When the snow begins to fall and the sky turns pitch black at 5 PM, hungry New Yorkers look for more than just a good meal come dinnertime. They want a place where they can check their troubles at the door (along with their winter parka) and cozy up with a stiff cocktail and a plate of gnocchi—or pretzel covered cheesecake bites. Tucked away in the basement of a historic brownstone in Greenwich Village sits Omar’s La Ranita, a restaurant and private dining club that attracts both socialites and celebrities for its old-school vibe and market-driven menu.
Featuring a sizeable main dining room and five auxiliary rooms including a library bar, garden room and wine cellar, Omar’s feels like a classic New York eatery infused with modern touches. Hand-drawn murals and eclectic photography offset a traditional black and white color palette, creating the perfect mix of uptown sophistication with downtown cool. But the real standout is the food, prepared by Executive Chef, Julian Projanski. The former Eleven Madison Park protégé tells Haute Living about skipping culinary school, highlighting seasonal ingredients, and creating menu items based on what he eats for dinner at home.
What inspired you to become a chef?
I like to eat and I like to cook. As a kid, I used to cook with my family for fun. I was working in a yacht club in Nantucket and towards the end of the season I came across a French Laundry cookbook and my head exploded. I thought to myself, this is so much better than this yacht club food! I need to be doing this!
Did you go to culinary school?
No. My plan was to come to New York, try cooking in a fancy restaurant, and if I liked it, go to culinary school. And I did like it, and then I was like, why bother? I saw the kids coming out of culinary school and they didn’t know more than me.
What prompted you to leave Eleven Madison Park and come to Omar’s?
I wanted to do my own thing and be in charge of what the food was like. The food at Eleven Madison Park is extremely refined, cutting edge and modern, but it’s a little esoteric for my tastes. It’s not really feasible for most people to cook that way. Here, I can do a little more classic French-driven food, which is what I like to do.
Which chefs do you admire?
So many! Daniel Humm and Harold Moore have to be two because those are the guys I worked with the most. I worked with both of them for three-and-a-half years. Every time I cook, I hear one of their voices in my head telling me it’s wrong.
Describe your cooking style.
A lot of my ideas come from what I do at home. The veal blanquette came from something I made at home for dinner. It’s on the menu now. I take ideas from all over like looking at cookbooks, watching old videos on YouTube of other chefs, and walking around the greenmarket. I try to take ideas from everywhere.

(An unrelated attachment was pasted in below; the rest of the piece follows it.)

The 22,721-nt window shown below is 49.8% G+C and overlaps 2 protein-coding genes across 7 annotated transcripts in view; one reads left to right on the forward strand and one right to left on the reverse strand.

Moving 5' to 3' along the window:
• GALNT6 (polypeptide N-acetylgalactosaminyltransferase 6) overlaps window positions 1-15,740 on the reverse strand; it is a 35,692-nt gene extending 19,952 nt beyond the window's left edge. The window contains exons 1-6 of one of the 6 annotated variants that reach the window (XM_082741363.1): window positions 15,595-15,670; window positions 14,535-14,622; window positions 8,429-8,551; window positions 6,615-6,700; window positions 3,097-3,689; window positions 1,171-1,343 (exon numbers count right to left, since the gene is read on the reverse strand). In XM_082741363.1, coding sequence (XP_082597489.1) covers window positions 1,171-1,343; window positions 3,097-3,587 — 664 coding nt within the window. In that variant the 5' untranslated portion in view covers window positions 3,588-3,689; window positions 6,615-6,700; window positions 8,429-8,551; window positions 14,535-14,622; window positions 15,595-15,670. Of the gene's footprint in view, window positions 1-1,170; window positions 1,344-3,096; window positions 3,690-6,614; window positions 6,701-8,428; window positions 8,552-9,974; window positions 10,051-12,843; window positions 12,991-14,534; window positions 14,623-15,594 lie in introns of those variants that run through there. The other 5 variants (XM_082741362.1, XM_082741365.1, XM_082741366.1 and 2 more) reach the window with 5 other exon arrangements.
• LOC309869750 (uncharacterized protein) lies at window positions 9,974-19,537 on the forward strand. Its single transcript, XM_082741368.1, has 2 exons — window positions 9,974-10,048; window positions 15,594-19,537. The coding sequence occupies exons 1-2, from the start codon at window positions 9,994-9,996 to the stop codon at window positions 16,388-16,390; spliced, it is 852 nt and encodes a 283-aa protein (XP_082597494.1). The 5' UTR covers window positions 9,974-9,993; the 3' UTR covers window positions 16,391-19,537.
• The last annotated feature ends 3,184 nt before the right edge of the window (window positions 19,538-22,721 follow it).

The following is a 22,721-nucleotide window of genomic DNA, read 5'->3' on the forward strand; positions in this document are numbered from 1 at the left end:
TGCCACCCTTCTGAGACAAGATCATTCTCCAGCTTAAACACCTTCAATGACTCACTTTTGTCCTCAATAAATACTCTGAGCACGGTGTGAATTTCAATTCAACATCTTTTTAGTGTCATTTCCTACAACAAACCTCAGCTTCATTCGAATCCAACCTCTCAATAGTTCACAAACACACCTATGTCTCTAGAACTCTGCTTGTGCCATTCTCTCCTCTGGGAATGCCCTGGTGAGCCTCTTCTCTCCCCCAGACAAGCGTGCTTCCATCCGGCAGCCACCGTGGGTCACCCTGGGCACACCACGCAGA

Do you listen to music in the kitchen?
We listen to music lightly during prep time. Some days it’s hip hop, some days it’s The Pixies. Today, it was folk music. During service, there’s no music for communication purposes.
What’s one of your favorite dishes currently on the menu?
I really like the gnocchi as a first course. It’s very light. It’s something that you see all around, but I think I do it better than everybody else.
Oh really! What’s your trick?
I can’t say! It’s very light. It’s not heavy like lead, and I use a lot of fresh herbs and a broccoli puree with garlic chips. It’s classic flavor, but really light and subtle.
What’s your favorite entrée?
I go through phases. I’m really liking the blanquette now because it’s a cool technique—the sauce is really light and foamy, but still a braise. But in six weeks, I’ll probably be sick of looking at it.
And for dessert?
It’s got to be the s’mores with toasted meringue or the cheesecake pretzel bites.
Does the menu change seasonally?
It’s a rolling change. It’s based on what’s coming in and what’s going out. We had a young chicken with braised fennel and radishes previously on the menu, but I couldn’t get baby fennel anymore, so rather than use normal big fennel and compromise the dish, we got rid of it. Things are constantly changing and constantly evolving.
What ingredient do you love cooking with?
Potatoes. They’re so versatile and there are a million different techniques… it’s not just mashed potatoes or fried potatoes. You can use them as a base for things like gnocchi or you can make really light blinis. It’s the mark of a good chef when he or she can take something really normal like a potato and turn it into something that you wouldn’t recognize as potato driven.
What is your least favorite food?
I can’t stand fruit that’s past its prime. I’m very texturally driven and if fruit is not perfect, I can’t mess with it. No spots on bananas, no mealy apples. I can’t stand pulp in my orange juice either.
What would you choose as your last meal on earth?
A really long fine dining experience like at Per Se or Eleven Madison Park. When I eat a perfect fine dining meal, time stands still. It’s just a rolling course of perfect food and service. I had a six-hour meal at Per Se and I barely even noticed that time was moving. I know the trend these days is less complicated, family style, but I enjoy the theater and the dramatics of a fine dining meal.